Now they're getting away with murder

When
a culture of impunity makes it cheap, safe and easy to kill journalists
across the world, it’s time to pressure governments into taking action,
says Rodney Pinder

THE WORLDWIDE toll of journalists and critical support staff killed covering news stories is spiralling.

Last year was the deadliest in at least a decade. So far this year,
the International News Safety Institute has recorded 19 members of the
news media killed at work in 11 countries, all but two of them murdered
and no one brought to justice.

In great swathes of the world,
across many countries, murder is a relatively cheap, safe and easy way
to censor the press. A probing reporter is silenced and friends and
colleagues terrorised. And it will only get worse as long as a culture
of impunity protects the guilty. Failure by governments to punish the
killers can only encourage others.

The Committee to Protect
Journalists estimated on World Press Freedom Day in 2003 that in 94 per
cent of cases over the preceding 10 years those who murdered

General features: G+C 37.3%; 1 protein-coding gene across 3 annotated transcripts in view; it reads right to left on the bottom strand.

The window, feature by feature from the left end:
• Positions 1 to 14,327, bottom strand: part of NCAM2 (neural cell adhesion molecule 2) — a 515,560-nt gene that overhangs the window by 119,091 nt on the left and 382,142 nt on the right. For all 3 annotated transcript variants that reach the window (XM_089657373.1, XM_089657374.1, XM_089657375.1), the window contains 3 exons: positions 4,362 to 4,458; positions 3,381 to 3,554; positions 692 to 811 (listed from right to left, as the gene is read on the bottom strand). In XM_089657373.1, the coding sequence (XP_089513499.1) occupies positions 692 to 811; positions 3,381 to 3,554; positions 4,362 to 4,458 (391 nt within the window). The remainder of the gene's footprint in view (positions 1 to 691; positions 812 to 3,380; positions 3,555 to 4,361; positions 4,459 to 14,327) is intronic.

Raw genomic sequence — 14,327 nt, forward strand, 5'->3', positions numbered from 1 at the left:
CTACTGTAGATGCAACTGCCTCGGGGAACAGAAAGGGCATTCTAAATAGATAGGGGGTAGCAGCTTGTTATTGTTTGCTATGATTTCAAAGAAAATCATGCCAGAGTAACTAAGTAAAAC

journalists did so with impunity.

Killing a reporter is only half
as risky as burgling a house in London – and Scotland Yard is hammered
daily in the British press for being hopelessly inefficient in
combating crime.

There is little sign of this appalling situation
improving, despite appeals from Unesco and journalist support groups
such as the World Association of Newspapers, the International
Federation of Journalists, the International Press Institute, the
Committee to Protect Journalists, Reporters Without Borders et al.

The problem of impunity prompted a Unesco resolution, adopted by member states, in 1997.

It
urged governments to refine legislation to make it possible to
prosecute those who instigated the assassination of people exercising
their rights to free expression, and requested legal action to ensure
that “persons responsible for offences against journalists exercising
their professional duties… be judged before civil and/or ordinary
courts.”

Depressingly, the director general of Unesco, Koichiro
Matsuura, felt obliged to return to the issue in 2003, when he made
impunity the centrepiece of his organisation’s celebration of World
Press Freedom Day. “I appeal to all governments, at all levels, to
fulfil their responsibility to ensure that crimes against journalists
do not go unpunished,” he declared. “It is essential that all
violations are investigated thoroughly, that all perpetrators are
prosecuted, and that all judicial systems and processes are capable of
punishing those found guilty.

“Putting an end to impunity fulfils
our need for justice; in addition it will do much to help prevent
abuses occurring in the first place.” By the evidence, he may as well
have saved Unesco’s breath. Again.